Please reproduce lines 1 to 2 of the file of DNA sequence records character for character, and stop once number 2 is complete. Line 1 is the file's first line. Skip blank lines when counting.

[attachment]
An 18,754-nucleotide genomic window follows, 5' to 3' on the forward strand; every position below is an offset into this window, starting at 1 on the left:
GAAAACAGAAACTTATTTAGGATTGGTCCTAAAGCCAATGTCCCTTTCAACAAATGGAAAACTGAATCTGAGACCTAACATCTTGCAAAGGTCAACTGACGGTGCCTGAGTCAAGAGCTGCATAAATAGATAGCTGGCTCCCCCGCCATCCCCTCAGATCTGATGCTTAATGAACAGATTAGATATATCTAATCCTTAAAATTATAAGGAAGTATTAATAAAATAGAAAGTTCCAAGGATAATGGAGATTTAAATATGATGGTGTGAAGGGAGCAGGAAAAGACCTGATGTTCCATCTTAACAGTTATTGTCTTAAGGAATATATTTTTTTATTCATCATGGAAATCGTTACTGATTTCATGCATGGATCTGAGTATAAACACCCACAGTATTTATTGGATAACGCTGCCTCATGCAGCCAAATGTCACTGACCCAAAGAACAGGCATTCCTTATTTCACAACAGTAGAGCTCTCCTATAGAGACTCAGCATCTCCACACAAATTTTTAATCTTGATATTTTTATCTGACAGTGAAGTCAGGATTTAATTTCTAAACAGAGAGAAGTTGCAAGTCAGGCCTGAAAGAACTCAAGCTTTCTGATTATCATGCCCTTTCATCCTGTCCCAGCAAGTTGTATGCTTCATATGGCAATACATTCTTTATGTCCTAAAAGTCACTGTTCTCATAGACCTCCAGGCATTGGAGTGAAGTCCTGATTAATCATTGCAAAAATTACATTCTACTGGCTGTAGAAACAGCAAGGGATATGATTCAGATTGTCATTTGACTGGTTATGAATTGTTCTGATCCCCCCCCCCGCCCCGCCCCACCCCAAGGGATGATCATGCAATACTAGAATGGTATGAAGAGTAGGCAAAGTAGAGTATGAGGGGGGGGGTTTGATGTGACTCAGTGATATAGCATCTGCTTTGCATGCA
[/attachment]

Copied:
An 18,754-nucleotide genomic window follows, 5' to 3' on the forward strand; every position below is an offset into this window, starting at 1 on the left:
GAAAACAGAAACTTATTTAGGATTGGTCCTAAAGCCAATGTCCCTTTCAACAAATGGAAAACTGAATCTGAGACCTAACATCTTGCAAAGGTCAACTGACGGTGCCTGAGTCAAGAGCTGCATAAATAGATAGCTGGCTCCCCCGCCATCCCCTCAGATCTGATGCTTAATGAACAGATTAGATATATCTAATCCTTAAAATTATAAGGAAGTATTAATAAAATAGAAAGTTCCAAGGATAATGGAGATTTAAATATGATGGTGTGAAGGGAGCAGGAAAAGACCTGATGTTCCATCTTAACAGTTATTGTCTTAAGGAATATATTTTTTTATTCATCATGGAAATCGTTACTGATTTCATGCATGGATCTGAGTATAAACACCCACAGTATTTATTGGATAACGCTGCCTCATGCAGCCAAATGTCACTGACCCAAAGAACAGGCATTCCTTATTTCACAACAGTAGAGCTCTCCTATAGAGACTCAGCATCTCCACACAAATTTTTAATCTTGATATTTTTATCTGACAGTGAAGTCAGGATTTAATTTCTAAACAGAGAGAAGTTGCAAGTCAGGCCTGAAAGAACTCAAGCTTTCTGATTATCATGCCCTTTCATCCTGTCCCAGCAAGTTGTATGCTTCATATGGCAATACATTCTTTATGTCCTAAAAGTCACTGTTCTCATAGACCTCCAGGCATTGGAGTGAAGTCCTGATTAATCATTGCAAAAATTACATTCTACTGGCTGTAGAAACAGCAAGGGATATGATTCAGATTGTCATTTGACTGGTTATGAATTGTTCTGATCCCCCCCCCCGCCCCGCCCCACCCCAAGGGATGATCATGCAATACTAGAATGGTATGAAGAGTAGGCAAAGTAGAGTATGAGGGGGGGGGTTTGATGTGACTCAGTGATATAGCATCTGCTTTGCATGCA